Lead, Contamination Control Systems
It's Leon's job to make sure that
everything that enters NASA's Clean Room is as oil-free,
hair-free, and dust-free as possible. "It takes a
very small amount of debris to literally render a
million-dollar piece of hardware totally useless,"
he says. That's why Leon orders everyone to don NASA's
requisite "bunny suit" before entering the clean room,
and keeps all the equipment they work on cleaner than
a surgeon's scalpel.
has everyone put on a "bunny suit" before
entering the clean room.
get to do things that very few people in the world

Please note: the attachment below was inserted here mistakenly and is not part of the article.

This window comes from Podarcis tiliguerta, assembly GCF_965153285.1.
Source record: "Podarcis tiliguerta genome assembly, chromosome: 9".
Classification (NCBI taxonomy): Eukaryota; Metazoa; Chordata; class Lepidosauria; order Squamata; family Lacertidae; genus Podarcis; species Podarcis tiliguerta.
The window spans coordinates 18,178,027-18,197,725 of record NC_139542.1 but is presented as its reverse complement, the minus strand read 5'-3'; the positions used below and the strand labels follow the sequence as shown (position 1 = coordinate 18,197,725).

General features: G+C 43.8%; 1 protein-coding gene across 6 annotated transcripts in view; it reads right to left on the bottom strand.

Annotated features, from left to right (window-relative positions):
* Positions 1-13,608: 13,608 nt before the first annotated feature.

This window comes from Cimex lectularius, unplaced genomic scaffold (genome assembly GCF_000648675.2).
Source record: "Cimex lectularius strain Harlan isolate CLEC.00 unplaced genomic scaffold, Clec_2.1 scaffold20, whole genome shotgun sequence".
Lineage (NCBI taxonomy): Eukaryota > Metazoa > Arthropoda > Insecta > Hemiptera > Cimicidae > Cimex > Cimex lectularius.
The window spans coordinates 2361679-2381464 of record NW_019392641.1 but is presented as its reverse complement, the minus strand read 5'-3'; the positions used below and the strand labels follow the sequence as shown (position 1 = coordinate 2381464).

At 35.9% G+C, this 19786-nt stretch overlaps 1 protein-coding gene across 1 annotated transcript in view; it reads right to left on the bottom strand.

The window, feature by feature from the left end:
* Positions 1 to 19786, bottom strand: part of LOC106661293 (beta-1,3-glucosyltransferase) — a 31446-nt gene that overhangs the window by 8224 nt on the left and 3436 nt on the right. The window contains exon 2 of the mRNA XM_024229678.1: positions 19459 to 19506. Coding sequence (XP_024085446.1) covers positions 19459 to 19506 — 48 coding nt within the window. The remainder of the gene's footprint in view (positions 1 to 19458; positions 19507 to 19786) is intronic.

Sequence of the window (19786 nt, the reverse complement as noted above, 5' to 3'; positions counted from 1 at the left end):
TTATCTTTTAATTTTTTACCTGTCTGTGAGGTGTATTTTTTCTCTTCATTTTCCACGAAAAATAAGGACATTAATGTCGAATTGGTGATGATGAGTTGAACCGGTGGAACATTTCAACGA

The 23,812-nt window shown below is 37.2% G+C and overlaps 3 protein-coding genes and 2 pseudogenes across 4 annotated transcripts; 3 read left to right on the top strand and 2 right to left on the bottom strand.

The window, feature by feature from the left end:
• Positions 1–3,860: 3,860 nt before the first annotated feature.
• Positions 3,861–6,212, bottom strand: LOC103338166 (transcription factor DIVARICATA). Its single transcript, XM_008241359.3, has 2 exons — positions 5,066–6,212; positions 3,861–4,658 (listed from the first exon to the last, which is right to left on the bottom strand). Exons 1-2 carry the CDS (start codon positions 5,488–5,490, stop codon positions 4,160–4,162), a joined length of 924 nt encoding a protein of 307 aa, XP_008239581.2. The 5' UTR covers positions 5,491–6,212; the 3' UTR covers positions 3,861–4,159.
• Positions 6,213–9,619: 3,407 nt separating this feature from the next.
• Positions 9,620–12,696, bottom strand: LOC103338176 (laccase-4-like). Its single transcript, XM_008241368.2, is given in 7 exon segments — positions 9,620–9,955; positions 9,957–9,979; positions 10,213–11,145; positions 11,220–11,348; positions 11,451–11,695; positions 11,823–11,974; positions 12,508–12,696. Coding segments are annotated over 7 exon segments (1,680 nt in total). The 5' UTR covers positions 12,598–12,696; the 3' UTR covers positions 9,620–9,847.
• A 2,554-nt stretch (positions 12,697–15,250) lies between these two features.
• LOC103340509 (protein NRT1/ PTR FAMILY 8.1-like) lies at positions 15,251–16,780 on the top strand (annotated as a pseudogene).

get to do," says Leon. For example, he sees and handles
parts of the Hubble Space Telescope that go up in
space, and he's involved in training the astronauts
to work with those parts. He's been "Mr. Cleanroom"
for 15 years, and joined NASA after working as a medical
technician. But Leon's been fascinated with the stars
all his life. "We see these bodies, hung in the heavens.
Some of them glitter and some of them we're able to
see at night as they go streaking through the sky,"
he says. "The fascination is born when you're young,
and you are literally thrilled with it throughout